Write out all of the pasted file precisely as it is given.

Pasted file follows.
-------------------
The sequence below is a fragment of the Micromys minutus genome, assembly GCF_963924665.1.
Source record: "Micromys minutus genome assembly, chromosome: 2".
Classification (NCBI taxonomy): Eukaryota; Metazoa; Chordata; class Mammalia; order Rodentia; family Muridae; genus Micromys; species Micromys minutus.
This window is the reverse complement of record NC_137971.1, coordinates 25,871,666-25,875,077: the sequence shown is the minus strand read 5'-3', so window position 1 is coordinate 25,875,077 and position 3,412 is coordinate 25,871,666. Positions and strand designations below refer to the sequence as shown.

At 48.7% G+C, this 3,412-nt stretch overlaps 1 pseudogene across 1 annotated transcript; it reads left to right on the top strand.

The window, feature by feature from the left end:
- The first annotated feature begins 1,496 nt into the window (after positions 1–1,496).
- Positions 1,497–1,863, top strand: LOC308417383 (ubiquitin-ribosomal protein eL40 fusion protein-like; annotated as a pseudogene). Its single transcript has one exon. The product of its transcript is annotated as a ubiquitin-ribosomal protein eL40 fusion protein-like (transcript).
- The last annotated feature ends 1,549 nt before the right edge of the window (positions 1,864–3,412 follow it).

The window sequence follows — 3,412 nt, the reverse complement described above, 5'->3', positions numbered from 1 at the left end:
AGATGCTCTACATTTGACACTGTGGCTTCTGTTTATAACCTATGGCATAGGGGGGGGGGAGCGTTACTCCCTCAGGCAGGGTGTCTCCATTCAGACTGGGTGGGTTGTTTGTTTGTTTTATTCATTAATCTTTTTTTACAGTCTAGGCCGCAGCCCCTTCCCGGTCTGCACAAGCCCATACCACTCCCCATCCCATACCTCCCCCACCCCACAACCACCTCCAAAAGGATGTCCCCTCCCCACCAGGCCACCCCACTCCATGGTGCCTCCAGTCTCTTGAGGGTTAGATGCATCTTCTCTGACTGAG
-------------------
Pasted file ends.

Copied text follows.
The sequence below is a fragment of the Micromys minutus genome, assembly GCF_963924665.1.
Source record: "Micromys minutus genome assembly, chromosome: 2".
Classification (NCBI taxonomy): Eukaryota; Metazoa; Chordata; class Mammalia; order Rodentia; family Muridae; genus Micromys; species Micromys minutus.
This window is the reverse complement of record NC_137971.1, coordinates 25,871,666-25,875,077: the sequence shown is the minus strand read 5'-3', so window position 1 is coordinate 25,875,077 and position 3,412 is coordinate 25,871,666. Positions and strand designations below refer to the sequence as shown.

At 48.7% G+C, this 3,412-nt stretch overlaps 1 pseudogene across 1 annotated transcript; it reads left to right on the top strand.

The window, feature by feature from the left end:
- The first annotated feature begins 1,496 nt into the window (after positions 1–1,496).
- Positions 1,497–1,863, top strand: LOC308417383 (ubiquitin-ribosomal protein eL40 fusion protein-like; annotated as a pseudogene). Its single transcript has one exon. The product of its transcript is annotated as a ubiquitin-ribosomal protein eL40 fusion protein-like (transcript).
- The last annotated feature ends 1,549 nt before the right edge of the window (positions 1,864–3,412 follow it).

The window sequence follows — 3,412 nt, the reverse complement described above, 5'->3', positions numbered from 1 at the left end:
AGATGCTCTACATTTGACACTGTGGCTTCTGTTTATAACCTATGGCATAGGGGGGGGGGAGCGTTACTCCCTCAGGCAGGGTGTCTCCATTCAGACTGGGTGGGTTGTTTGTTTGTTTTATTCATTAATCTTTTTTTACAGTCTAGGCCGCAGCCCCTTCCCGGTCTGCACAAGCCCATACCACTCCCCATCCCATACCTCCCCCACCCCACAACCACCTCCAAAAGGATGTCCCCTCCCCACCAGGCCACCCCACTCCATGGTGCCTCCAGTCTCTTGAGGGTTAGATGCATCTTCTCTGACTGAG